What is an Action Plan? Generally, it’s a proposed strategy or course or action. Specifically, in project management, it’s a document that lists the steps needed to achieve a goal. That is, an action plan clarifies what resources you’ll need to reach that goal, make a timeline for the tasks to get to that goal and determine what resources you’ll need to do it all. Jennifer Bridges explains more.
Here’s a shot of the whiteboard for your reference!
In Review – How to Make an Action Plan:
The benefits of an action plan are simple: you have now outlined what course and what resources are needed to reach your stated goal in the project. By having this all collected in a document, you can more successfully plan out how to achieve this.
Jennifer noted that often people get overwhelmed by jargon when having to plan out a project, but the word action everyone can understand.
She broke down the fundamentals to getting an action plan together for any project, which follows these four basic steps.
Step 1: Create a simple planning template to collect tasks, deadlines and assignments. This is the place where everything task-related goes in your project action plan, so you have a place for all this crucial information.
Step 2: Use a tool to keep you on task. That can be as simple as a sheet of paper or a digital template, like a spreadsheet, but there are more robust options available, like task management software, so you’ll want to research and see what’s best for your project plan.
Step 3: Onboard everyone into that tool so it works for the team. Make sure the team knows how to use it. Whether that’s a meeting on process or a more structured training session, you want everyone able to use the tool before they start working on the project.
Step 4: Step up alerts that work to help you become more effective. Automate a lot of the busy work so you’re free to do the more hands-on management. Alerts are a great way to keep you abreast of the project’s progress without constantly pulling you away from your other duties.
The alerts can be used to notify changes in tasks and if any have been added, and there’s always a need to manage tasks better. They can also note the completion of a milestone, which is a major phase of the project. Finally, alerts can act as notes for feedback on tasks, documents and more.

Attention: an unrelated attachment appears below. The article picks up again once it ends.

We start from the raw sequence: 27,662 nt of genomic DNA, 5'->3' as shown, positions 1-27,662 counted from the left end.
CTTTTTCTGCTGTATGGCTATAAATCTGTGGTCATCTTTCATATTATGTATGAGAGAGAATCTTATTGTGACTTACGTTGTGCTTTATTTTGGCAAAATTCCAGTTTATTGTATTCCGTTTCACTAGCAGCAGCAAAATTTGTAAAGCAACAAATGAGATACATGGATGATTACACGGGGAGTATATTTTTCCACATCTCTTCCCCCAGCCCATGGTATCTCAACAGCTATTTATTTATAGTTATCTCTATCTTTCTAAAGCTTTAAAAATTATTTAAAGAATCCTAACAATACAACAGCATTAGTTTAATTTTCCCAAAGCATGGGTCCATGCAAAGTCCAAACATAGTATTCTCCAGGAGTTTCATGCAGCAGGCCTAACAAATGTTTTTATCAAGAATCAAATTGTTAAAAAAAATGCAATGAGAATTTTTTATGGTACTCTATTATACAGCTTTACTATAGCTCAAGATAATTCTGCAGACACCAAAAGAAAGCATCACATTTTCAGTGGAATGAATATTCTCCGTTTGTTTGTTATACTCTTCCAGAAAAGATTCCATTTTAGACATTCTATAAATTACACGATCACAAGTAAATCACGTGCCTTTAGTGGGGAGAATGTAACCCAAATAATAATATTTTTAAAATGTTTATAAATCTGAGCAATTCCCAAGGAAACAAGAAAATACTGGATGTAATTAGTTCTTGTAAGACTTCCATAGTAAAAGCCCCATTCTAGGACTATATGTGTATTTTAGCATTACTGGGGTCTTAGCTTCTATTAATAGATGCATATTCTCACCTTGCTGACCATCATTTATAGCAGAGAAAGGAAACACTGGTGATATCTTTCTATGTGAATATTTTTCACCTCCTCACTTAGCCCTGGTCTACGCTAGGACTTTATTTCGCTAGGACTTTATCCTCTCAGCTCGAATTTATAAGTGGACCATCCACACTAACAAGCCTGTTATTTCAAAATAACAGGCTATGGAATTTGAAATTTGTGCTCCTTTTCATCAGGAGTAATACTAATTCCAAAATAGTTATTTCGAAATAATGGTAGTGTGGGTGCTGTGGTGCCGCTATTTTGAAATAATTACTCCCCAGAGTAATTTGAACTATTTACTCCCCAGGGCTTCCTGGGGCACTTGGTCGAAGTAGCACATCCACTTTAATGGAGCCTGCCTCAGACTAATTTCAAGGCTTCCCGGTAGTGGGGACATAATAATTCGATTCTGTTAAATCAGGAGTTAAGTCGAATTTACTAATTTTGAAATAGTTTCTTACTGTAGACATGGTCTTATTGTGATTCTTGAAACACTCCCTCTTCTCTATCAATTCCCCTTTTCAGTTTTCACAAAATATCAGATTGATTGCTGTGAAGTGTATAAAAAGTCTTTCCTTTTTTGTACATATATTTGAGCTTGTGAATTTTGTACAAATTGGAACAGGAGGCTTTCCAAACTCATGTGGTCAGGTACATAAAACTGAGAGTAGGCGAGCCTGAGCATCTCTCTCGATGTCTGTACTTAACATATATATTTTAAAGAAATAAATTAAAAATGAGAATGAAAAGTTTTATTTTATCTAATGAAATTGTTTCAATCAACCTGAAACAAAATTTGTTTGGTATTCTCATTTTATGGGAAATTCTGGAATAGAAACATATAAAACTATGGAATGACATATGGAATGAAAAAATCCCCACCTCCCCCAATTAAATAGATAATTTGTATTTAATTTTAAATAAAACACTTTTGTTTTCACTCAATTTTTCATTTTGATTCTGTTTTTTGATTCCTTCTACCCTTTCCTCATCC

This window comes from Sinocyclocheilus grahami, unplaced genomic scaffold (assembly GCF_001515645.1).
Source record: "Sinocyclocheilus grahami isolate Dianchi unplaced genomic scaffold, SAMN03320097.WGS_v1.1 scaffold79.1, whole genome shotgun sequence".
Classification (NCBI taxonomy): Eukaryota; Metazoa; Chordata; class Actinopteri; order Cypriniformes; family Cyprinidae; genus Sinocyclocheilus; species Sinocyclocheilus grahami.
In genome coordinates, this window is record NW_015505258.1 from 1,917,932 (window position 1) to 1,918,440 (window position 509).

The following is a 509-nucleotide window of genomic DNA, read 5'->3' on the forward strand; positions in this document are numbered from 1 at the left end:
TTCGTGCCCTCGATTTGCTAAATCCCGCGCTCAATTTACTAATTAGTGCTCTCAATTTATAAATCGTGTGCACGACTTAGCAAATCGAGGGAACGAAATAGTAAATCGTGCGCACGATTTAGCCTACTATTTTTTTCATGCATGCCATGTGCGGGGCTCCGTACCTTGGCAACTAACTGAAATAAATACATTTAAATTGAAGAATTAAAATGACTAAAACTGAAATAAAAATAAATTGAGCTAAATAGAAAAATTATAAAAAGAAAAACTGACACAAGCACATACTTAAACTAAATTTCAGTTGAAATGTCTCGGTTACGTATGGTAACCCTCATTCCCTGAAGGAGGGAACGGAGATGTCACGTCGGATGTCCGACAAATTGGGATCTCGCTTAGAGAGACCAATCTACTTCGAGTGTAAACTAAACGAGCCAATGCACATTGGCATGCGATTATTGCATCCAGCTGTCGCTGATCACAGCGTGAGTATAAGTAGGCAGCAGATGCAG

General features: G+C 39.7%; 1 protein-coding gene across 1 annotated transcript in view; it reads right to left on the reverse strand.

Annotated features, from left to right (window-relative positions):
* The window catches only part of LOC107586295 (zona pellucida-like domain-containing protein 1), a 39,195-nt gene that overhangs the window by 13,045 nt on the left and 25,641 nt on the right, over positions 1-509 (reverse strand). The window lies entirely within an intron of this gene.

Once you got an action plan, how do you work with it to run a successful project? Some tips Jennifer suggested to help with implementing your action plan included:
Step 1: Focus on priorities and what is due now
Step 2: Mark completed tasks complete
Step 3: Assign someone to every task
Step 4: Discuss pending or last tasks
Getting a plan together is only the first part of managing a project. Remember, it’s not something to write and put away, but a living document that should follow you throughout the life cycle of the project.
Pro-Tip: Once the action plan is done, the team is going to have to manage their tasks. One of the best ways to keep them on track and you aware of their status is by getting an online PM software tool that reports in real-time.
Thanks for watching!
Today, we’re talking about how to make an action plan. What I’ve learned in working with some teams is that the word “Gantt chart” or “project schedule” or “project plan,” can just seem too overwhelming.
But it’s hard to refute the term “action plan.” I mean, we all have to take action in order to get the project done. So, today I wanna talk about a few fundamentals and a few tips to build an action plan.
So, first of all, you wanna create a simple template to save time. So, what’s in the template? When you’re creating an action plan, you wanna know what is the action step? When is it due? And who is it assigned to?
We also wanna use a tool to keep you on task. By using a tool, a specific online tool that everyone’s using, then everyone has access to online and real-time data.
And number three is you wanna onboard everyone into the tool, so that it works for everyone and not just a few people. By having everyone committed to using the same tool, then you ensure that you have real-time data that everyone can access.
The fourth one is to set up alerts that work to help you become more efficient. Well, these are some things like tasks. By having alerts on when tasks are added or changed, it helps you become more efficient in what you’re doing, helps other people on the project be alerted to the changes. Also, when milestones are completed, that way, everyone knows when major things have occurred or completed on the project.
And then notes. Notes are great for collaborating on tasks or even documents, say, like your requirements documents or some other documents that are important for the project.
So here are a few tips.
Number one: focus on the priorities of what is due now. That way, people, or team members, don’t get overwhelmed by looking at all the things that are done, but they get focused on “Let’s get these completed now.”
Number two: mark completed tasks as completed. That way, you don’t have to keep looking at the same tasks. They’re already finished, done, completed. Get them out of the way, so you don’t keep looking at them.
Number three is assign someone to every task. You wanna be sure that you know who is accountable for every task. And that way, if you have questions, something’s not getting done, you know who to go to.
And number four is discuss pending or late tasks. You wanna be sure that you find out when there are barriers or reasons why some things aren’t getting done. Sometimes they need you and your help to get things done.
So, these are the fundamentals and a few tips to help you make your action plan. And if you need a tool that can help you manage and track your action plan, then sign up for our software now at projectmanager.com.